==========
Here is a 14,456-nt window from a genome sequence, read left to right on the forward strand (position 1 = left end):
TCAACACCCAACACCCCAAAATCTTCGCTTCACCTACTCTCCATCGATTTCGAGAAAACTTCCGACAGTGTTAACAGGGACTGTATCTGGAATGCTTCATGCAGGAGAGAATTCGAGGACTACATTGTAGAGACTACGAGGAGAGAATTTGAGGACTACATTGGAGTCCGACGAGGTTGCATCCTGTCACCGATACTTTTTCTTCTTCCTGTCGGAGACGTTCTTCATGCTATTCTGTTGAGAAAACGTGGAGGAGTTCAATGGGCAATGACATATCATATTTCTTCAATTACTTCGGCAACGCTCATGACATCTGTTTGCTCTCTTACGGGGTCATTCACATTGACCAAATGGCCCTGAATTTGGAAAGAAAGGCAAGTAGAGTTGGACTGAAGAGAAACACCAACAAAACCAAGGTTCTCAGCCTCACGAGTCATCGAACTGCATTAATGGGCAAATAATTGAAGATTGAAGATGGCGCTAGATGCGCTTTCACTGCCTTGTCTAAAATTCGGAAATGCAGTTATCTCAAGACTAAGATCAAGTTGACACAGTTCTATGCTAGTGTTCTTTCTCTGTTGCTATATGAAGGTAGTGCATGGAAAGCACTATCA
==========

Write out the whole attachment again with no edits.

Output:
Here is a 14,456-nt window from a genome sequence, read left to right on the forward strand (position 1 = left end):
TCAACACCCAACACCCCAAAATCTTCGCTTCACCTACTCTCCATCGATTTCGAGAAAACTTCCGACAGTGTTAACAGGGACTGTATCTGGAATGCTTCATGCAGGAGAGAATTCGAGGACTACATTGTAGAGACTACGAGGAGAGAATTTGAGGACTACATTGGAGTCCGACGAGGTTGCATCCTGTCACCGATACTTTTTCTTCTTCCTGTCGGAGACGTTCTTCATGCTATTCTGTTGAGAAAACGTGGAGGAGTTCAATGGGCAATGACATATCATATTTCTTCAATTACTTCGGCAACGCTCATGACATCTGTTTGCTCTCTTACGGGGTCATTCACATTGACCAAATGGCCCTGAATTTGGAAAGAAAGGCAAGTAGAGTTGGACTGAAGAGAAACACCAACAAAACCAAGGTTCTCAGCCTCACGAGTCATCGAACTGCATTAATGGGCAAATAATTGAAGATTGAAGATGGCGCTAGATGCGCTTTCACTGCCTTGTCTAAAATTCGGAAATGCAGTTATCTCAAGACTAAGATCAAGTTGACACAGTTCTATGCTAGTGTTCTTTCTCTGTTGCTATATGAAGGTAGTGCATGGAAAGCACTATCA